I accept the noble and learned Lord’s argument, but I respond by saying that in a sense we are trying to ensure that we have the maximum flexibility and the ability to respond rapidly. Just because something may be competent to be done elsewhere does not mean that there may not be merit in retaining the power here—a power that, as noble Lords have quite rightly identified, will disappear on exit day.
A number of noble Lords raised the question of scrutiny. I emphasise that the procedure set out in Schedule 7 to the Bill makes clear that such legislation would be under the affirmative procedure; in other words, no regulations to amend the Act itself can be made before Parliament has had the chance to debate and vote on them. The noble Lord, Lord Beith, envisaged a very radical situation. I have to say in response that if that were ever enacted, Parliament would have a very strong view about the proposal he described. That is, indeed, the role, the function and the democratic responsibility of Parliament.
I understand the legitimate concerns that some noble Lords have raised about the seemingly broad scope of the Clause 9 power. It is also worth remembering that after changes made in Committee in the Commons the use of the power is subject to the prior enactment of a statute by Parliament approving the final terms of withdrawal of the UK from the EU. This power is therefore already subject to exceptional constraints, a point helpfully reaffirmed by my noble and learned friend Lord Mackay of Clashfern.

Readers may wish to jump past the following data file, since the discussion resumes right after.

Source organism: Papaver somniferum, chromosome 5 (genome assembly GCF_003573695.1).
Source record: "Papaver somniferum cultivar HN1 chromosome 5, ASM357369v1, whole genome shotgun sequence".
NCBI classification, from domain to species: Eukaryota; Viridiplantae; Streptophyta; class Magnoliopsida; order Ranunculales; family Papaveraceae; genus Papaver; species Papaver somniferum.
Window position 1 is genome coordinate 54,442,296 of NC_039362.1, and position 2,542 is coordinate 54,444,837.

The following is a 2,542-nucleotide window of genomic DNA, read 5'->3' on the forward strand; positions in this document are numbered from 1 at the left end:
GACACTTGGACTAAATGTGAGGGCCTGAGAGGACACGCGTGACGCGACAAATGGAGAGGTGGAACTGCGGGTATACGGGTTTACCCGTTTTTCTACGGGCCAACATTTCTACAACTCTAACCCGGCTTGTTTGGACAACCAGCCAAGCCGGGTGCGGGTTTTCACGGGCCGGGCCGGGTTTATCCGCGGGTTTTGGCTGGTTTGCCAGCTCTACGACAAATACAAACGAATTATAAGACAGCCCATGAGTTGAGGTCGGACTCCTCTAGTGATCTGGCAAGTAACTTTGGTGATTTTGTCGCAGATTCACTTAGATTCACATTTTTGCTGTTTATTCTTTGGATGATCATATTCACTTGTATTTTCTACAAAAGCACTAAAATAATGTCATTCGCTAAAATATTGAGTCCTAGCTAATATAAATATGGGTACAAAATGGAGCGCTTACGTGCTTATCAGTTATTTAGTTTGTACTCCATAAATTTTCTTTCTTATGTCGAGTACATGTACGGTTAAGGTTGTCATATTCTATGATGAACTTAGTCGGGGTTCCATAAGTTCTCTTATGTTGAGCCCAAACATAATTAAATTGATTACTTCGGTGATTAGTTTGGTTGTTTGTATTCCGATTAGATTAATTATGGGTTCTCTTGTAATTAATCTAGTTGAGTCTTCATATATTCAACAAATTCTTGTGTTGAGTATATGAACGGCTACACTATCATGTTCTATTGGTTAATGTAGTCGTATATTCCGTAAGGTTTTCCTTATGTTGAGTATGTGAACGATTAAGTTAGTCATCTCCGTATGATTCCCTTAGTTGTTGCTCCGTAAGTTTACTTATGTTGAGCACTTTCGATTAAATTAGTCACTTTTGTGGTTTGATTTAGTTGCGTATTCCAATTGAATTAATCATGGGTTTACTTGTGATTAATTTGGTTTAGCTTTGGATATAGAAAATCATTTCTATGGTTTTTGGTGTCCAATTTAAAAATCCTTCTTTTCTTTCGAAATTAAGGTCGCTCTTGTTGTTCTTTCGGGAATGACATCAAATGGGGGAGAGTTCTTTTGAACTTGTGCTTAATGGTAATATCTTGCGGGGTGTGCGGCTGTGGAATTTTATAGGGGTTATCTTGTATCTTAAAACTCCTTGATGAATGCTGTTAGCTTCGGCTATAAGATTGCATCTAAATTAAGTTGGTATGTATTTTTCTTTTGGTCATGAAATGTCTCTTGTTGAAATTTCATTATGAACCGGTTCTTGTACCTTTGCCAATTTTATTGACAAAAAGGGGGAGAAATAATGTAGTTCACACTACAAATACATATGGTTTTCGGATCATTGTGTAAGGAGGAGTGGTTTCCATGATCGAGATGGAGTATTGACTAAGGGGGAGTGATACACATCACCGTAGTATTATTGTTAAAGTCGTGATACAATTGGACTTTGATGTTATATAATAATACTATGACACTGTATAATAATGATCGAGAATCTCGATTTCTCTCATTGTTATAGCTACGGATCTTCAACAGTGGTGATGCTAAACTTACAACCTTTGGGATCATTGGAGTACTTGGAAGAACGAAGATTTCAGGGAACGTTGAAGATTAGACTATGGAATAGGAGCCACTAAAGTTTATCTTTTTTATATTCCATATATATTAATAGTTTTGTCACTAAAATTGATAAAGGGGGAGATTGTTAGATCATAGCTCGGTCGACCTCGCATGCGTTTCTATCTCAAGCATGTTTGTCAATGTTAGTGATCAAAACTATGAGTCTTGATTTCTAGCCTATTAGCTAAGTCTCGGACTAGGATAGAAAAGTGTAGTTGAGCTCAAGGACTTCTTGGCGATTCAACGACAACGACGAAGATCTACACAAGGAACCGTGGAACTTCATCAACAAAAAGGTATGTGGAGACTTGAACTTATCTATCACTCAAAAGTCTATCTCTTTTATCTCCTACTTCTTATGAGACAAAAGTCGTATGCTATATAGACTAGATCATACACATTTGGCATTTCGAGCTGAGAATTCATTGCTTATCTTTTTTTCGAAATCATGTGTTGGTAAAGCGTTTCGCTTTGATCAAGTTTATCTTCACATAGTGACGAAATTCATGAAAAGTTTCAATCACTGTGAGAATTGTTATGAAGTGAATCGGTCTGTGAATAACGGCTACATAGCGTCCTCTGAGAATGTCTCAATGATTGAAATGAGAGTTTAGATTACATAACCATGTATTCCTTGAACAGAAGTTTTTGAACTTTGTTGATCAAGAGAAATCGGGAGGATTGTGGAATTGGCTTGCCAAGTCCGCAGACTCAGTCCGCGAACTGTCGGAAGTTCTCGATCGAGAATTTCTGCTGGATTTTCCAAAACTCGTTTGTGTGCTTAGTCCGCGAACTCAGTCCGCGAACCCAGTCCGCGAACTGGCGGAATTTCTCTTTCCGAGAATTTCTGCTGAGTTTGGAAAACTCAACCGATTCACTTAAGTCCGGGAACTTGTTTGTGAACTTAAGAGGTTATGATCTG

The noble and learned Lord, Lord Hope, raised a significant matter: how regulations under Clause 9 affect the Sewel convention. I am informed that the Sewel convention applies to primary legislation only and that the Government will not make provision in devolved areas under the Bill without consulting the devolved Administrations and would not normally do so without their agreement. I hope that to some extent that meets the point that the noble and learned Lord was raising.